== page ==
Three months ago I was sourcing for a very difficult position and was lucky to find two candidates who fit my specifications. I performed the same search this week and found more than six candidates who fit my specifications, most of whom were asking for less money than their previous counterparts. I’m sure you have all noticed this phenomenon to some degree within the last couple months. Is this d?j? vu? Are we back in the early 1990s when candidates were plentiful? According to the Labor Department, the U.S. economy dropped nearly a quarter of a million jobs in April, its worst monthly performance in a decade (1990s again?) ? pushing the jobless rate up to 4.5%. The recent numbers haven’t been good, but before you embrace that hiring freeze or layoff those extra recruiters, there are some important economic factors to be considered:
- Past Federal Reserve Actions. The central bank has cut short-term interest rates five times this year for a total reduction of 2.5 percentage points in less than five months. According to many economists, the Fed has created almost unprecedented liquidity this year. Even though corporate fundamentals are poor and stock prices are still high, that liquidity has to go somewhere.
- Future Federal Reserve Actions. The Fed will meet again in June and August. Many predict they will continue to drop rates by almost another half of a percentage point.
- Rapidly Moving Financial Markets. Unlike the early 1990s, it will not take one to two years for the recent Federal Reserve Actions to take effect on our economy. Analysts anticipate the ripple effects to reaccelerate the economy over the remainder of this year (particularly 3rd quarter) and into 2002.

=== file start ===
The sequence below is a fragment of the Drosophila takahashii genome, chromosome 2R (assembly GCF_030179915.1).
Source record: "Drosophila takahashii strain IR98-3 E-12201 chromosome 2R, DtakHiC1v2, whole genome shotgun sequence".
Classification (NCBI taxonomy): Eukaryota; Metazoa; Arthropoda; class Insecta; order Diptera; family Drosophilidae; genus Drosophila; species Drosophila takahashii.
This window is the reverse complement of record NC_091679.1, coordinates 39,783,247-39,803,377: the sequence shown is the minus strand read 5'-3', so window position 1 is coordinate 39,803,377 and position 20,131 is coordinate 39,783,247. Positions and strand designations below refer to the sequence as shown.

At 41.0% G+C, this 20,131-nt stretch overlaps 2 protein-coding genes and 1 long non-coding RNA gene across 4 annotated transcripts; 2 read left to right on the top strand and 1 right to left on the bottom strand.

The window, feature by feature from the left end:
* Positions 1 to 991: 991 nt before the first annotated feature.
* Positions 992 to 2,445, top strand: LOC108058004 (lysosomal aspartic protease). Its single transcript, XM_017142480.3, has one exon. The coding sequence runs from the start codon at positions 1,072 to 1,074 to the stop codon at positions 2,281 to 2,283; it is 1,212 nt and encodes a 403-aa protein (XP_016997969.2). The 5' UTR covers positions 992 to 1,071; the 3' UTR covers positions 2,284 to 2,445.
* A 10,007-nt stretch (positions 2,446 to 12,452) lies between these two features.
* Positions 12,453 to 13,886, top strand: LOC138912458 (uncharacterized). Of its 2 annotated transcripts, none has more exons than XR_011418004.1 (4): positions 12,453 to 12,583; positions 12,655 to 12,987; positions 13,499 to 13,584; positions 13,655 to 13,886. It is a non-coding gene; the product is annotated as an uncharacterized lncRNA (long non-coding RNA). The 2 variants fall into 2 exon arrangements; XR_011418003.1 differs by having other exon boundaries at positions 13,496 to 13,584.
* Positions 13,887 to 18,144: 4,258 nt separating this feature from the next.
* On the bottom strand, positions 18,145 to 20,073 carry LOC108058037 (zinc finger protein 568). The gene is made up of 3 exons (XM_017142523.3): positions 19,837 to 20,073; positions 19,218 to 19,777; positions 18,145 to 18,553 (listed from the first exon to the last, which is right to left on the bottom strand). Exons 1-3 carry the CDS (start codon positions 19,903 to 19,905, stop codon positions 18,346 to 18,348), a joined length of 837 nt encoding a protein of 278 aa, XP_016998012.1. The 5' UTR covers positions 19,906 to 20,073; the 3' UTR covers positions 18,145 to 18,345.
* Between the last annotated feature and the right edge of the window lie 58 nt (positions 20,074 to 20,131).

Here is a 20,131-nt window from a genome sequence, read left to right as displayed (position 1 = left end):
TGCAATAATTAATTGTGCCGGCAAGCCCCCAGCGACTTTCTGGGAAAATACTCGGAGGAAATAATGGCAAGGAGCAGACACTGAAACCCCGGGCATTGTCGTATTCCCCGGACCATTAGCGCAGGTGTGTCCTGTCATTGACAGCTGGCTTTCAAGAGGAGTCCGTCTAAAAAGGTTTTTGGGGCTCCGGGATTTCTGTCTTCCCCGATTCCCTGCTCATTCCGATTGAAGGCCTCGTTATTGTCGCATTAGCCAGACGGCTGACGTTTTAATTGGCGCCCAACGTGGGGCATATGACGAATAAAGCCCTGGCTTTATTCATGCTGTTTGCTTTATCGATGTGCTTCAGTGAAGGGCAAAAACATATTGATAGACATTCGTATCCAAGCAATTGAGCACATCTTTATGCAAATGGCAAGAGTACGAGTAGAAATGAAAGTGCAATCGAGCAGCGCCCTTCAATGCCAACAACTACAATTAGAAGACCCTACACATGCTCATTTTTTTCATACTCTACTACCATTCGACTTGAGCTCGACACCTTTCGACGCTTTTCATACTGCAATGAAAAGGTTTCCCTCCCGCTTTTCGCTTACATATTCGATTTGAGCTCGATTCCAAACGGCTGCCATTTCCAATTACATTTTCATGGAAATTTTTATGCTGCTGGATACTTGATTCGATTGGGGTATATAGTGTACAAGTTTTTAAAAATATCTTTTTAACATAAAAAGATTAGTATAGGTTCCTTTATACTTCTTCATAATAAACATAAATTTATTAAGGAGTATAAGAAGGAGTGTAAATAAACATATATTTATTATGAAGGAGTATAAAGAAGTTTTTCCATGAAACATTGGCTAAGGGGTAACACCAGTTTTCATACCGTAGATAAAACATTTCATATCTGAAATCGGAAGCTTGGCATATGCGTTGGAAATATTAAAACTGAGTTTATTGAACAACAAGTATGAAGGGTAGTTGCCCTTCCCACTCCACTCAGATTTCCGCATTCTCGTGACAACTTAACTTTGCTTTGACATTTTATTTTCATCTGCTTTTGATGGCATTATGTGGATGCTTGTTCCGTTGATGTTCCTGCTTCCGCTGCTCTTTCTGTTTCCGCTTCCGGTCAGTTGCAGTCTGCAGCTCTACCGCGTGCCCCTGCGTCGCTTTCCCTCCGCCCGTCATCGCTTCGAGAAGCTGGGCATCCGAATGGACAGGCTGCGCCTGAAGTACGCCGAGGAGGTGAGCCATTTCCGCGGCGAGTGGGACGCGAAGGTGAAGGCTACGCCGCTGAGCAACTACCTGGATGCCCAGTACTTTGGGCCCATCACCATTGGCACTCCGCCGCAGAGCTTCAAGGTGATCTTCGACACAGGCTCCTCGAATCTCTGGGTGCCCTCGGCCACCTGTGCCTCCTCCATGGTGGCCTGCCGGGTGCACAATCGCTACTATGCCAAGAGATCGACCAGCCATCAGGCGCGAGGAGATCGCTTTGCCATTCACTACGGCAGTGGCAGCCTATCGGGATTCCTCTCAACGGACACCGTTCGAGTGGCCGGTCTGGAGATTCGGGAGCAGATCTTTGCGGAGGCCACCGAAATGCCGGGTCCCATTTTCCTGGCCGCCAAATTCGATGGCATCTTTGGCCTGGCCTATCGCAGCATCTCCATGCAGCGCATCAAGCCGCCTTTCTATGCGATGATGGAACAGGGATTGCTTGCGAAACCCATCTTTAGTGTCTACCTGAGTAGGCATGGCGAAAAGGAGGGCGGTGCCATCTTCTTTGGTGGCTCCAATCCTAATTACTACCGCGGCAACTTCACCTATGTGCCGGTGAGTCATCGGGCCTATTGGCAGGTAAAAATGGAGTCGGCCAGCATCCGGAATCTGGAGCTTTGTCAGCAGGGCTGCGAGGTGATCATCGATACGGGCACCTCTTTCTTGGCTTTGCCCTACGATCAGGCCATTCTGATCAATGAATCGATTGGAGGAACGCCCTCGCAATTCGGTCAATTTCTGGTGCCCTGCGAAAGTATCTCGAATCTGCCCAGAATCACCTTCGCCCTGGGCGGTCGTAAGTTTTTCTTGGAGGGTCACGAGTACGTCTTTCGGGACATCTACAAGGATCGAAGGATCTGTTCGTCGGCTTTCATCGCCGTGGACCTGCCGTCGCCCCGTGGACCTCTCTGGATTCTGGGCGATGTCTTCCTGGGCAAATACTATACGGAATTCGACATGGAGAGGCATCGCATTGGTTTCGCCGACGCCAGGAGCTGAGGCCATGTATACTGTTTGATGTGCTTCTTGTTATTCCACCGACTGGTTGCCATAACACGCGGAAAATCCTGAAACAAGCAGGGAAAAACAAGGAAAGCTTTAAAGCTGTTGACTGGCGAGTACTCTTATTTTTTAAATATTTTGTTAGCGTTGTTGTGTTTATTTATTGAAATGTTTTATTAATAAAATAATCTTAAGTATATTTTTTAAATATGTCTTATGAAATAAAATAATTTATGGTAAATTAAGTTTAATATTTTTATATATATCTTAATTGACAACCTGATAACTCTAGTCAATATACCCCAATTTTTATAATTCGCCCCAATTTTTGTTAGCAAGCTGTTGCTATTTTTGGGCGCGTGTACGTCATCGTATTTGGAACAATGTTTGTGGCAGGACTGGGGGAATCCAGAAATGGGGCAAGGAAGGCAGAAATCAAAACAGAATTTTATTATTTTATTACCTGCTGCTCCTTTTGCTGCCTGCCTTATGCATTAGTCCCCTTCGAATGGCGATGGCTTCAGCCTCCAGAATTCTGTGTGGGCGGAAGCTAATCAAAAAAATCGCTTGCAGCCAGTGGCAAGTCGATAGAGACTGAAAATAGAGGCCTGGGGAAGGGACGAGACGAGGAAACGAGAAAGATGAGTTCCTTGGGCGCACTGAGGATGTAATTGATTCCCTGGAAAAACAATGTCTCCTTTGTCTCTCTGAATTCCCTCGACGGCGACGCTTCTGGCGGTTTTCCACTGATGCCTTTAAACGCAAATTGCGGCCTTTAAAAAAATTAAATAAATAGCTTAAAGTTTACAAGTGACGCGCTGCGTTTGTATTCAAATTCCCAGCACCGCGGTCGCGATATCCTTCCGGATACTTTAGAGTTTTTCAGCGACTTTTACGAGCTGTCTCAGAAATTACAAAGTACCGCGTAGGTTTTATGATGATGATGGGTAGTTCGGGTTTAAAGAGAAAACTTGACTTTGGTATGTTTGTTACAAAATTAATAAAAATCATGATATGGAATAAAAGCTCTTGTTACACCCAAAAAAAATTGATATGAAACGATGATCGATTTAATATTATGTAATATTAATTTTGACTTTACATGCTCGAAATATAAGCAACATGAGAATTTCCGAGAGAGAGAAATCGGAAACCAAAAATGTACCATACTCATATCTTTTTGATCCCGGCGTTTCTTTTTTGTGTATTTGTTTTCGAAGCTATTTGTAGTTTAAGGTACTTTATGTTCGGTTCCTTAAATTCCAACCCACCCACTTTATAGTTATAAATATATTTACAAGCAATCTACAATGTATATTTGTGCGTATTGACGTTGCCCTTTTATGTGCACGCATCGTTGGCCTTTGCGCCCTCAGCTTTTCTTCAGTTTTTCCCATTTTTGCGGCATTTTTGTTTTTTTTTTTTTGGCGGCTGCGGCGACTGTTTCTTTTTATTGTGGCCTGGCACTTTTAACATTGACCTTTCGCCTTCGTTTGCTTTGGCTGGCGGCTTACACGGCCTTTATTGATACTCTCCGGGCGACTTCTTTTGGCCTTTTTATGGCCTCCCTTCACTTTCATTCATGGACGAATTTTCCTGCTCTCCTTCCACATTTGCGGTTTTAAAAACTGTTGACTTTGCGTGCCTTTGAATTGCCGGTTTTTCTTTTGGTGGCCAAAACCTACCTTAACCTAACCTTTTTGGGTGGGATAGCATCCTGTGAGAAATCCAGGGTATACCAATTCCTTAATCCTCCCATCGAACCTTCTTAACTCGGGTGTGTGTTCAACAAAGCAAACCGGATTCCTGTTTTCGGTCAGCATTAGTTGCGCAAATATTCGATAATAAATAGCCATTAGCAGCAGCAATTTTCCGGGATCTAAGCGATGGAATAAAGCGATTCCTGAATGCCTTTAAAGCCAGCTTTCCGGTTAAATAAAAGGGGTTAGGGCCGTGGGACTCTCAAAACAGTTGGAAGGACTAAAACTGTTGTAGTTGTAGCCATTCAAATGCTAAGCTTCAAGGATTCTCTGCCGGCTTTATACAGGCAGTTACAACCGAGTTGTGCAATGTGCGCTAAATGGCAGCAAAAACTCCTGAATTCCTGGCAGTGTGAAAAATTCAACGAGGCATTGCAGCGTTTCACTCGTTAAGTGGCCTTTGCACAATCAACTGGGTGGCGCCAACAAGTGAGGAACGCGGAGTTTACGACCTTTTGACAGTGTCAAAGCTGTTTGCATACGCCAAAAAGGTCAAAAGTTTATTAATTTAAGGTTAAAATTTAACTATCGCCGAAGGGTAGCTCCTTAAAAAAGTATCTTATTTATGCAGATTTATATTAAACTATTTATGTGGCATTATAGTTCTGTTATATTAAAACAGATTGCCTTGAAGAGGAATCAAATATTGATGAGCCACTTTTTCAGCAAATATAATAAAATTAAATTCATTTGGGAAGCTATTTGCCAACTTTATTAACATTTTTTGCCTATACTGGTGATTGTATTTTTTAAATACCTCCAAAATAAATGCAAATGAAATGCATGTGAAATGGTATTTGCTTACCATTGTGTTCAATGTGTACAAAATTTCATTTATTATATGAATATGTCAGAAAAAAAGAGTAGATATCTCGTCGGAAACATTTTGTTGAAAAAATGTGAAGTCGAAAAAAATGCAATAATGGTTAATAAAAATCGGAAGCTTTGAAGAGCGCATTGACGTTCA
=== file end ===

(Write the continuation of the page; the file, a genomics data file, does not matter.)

- International Rate Cutting. According to Wednesday’s San Diego Union Tribune, “Central banks around the world have been adding to the liquidity gusher. There have been eighteen rate cuts this year by major countries, and a total of 49 worldwide… In the last half century, the U.S. market has always gone up within a year of cuts as steep as we’ve seen; when other countries join in, stocks are likely to rise even more.”
Article Continues Below
Guide: Practical Tips for Remote Hiring
The employment marketplace is not much different than Wall Street. While stocks are down as we’ve seen in the recent bear market, the opportunity to buy at a good, low price is high, although invariably people are cautious because of the risk. Similarly, the loosening employment market has afforded companies the opportunity to attract candidates of higher quality ? because the demand is lower ? if they are willing to take a risk that the economy will change for the better. These recently laid-off employees are more flexible given the changing economy and a lot less demanding than only a few months ago. Those positions that were nearly impossible to fill four months ago are now showing some promise if the company still has the budget for them. Unfortunately, most companies are missing the recently loosened employment marketplace because they have enacted hiring freezes or slashed budgets. The companies who are most cautious now will be scrambling for candidates once the market changes (which looks to be fairly soon given the data). These companies will be hard-pressed to find the already newly employed candidates and will pay top dollar again to get them. Stay tuned to the economy and don’t be afraid to go out on a limb and hire those candidates who, for now, are a bit easier to attract and a lot less costly. Timing is everything, and now may very well be the time to BUY! <*SPONSORMESSAGE*>